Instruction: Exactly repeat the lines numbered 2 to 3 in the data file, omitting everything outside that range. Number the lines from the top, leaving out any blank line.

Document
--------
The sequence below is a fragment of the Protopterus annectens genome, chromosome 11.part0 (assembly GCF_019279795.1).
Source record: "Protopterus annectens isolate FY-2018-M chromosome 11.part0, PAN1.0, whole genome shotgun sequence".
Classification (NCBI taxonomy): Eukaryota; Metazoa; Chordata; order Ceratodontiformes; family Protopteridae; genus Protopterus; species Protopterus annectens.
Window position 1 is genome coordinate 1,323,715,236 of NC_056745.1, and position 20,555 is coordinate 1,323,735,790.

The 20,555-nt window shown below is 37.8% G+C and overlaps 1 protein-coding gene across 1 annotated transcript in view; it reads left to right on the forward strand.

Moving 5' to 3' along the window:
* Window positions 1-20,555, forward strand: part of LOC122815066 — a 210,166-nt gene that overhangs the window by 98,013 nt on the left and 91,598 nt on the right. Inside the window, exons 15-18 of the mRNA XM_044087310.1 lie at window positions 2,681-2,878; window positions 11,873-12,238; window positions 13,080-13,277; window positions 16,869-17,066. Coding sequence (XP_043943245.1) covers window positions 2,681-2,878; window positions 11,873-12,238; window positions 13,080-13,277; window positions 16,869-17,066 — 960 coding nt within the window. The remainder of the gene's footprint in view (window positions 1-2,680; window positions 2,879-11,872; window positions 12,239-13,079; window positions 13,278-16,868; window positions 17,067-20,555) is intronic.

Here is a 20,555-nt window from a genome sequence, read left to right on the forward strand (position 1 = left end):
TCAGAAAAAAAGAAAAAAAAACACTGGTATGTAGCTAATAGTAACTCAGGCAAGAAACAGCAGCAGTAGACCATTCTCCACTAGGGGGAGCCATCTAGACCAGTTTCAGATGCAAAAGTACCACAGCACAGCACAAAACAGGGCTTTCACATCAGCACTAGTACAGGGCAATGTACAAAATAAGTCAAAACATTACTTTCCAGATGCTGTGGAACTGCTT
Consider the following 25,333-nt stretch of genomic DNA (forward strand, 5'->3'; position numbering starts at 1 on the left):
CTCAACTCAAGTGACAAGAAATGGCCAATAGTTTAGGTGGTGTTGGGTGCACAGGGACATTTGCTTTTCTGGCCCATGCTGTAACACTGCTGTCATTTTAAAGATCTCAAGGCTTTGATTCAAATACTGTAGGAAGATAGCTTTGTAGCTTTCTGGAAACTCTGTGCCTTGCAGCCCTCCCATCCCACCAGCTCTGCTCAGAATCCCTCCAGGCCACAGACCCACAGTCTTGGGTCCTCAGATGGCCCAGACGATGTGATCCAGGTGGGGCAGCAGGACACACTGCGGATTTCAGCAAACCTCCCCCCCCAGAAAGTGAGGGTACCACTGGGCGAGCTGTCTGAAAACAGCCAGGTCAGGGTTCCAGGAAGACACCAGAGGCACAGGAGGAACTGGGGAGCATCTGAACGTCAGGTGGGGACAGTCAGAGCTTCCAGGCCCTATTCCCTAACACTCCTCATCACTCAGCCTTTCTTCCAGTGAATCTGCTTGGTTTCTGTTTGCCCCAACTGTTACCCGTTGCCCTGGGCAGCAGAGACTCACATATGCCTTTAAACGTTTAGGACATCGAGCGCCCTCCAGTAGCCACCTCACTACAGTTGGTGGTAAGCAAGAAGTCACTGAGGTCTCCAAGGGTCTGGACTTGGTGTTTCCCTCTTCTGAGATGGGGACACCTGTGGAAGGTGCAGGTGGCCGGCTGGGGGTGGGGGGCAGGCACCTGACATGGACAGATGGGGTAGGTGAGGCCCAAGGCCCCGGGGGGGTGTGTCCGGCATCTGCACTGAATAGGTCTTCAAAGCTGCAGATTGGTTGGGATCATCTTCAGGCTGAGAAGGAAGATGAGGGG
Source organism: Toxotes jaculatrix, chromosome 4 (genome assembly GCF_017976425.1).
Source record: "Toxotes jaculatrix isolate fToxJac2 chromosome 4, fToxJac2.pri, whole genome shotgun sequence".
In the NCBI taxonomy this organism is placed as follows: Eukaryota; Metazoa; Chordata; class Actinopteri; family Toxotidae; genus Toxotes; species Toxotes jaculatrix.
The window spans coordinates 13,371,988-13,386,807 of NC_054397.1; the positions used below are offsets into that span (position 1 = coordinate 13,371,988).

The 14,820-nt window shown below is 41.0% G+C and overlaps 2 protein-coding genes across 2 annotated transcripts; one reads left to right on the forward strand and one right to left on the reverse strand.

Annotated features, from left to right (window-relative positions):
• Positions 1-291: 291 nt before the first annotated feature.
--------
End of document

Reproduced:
Source record: "Protopterus annectens isolate FY-2018-M chromosome 11.part0, PAN1.0, whole genome shotgun sequence".
Classification (NCBI taxonomy): Eukaryota; Metazoa; Chordata; order Ceratodontiformes; family Protopteridae; genus Protopterus; species Protopterus annectens.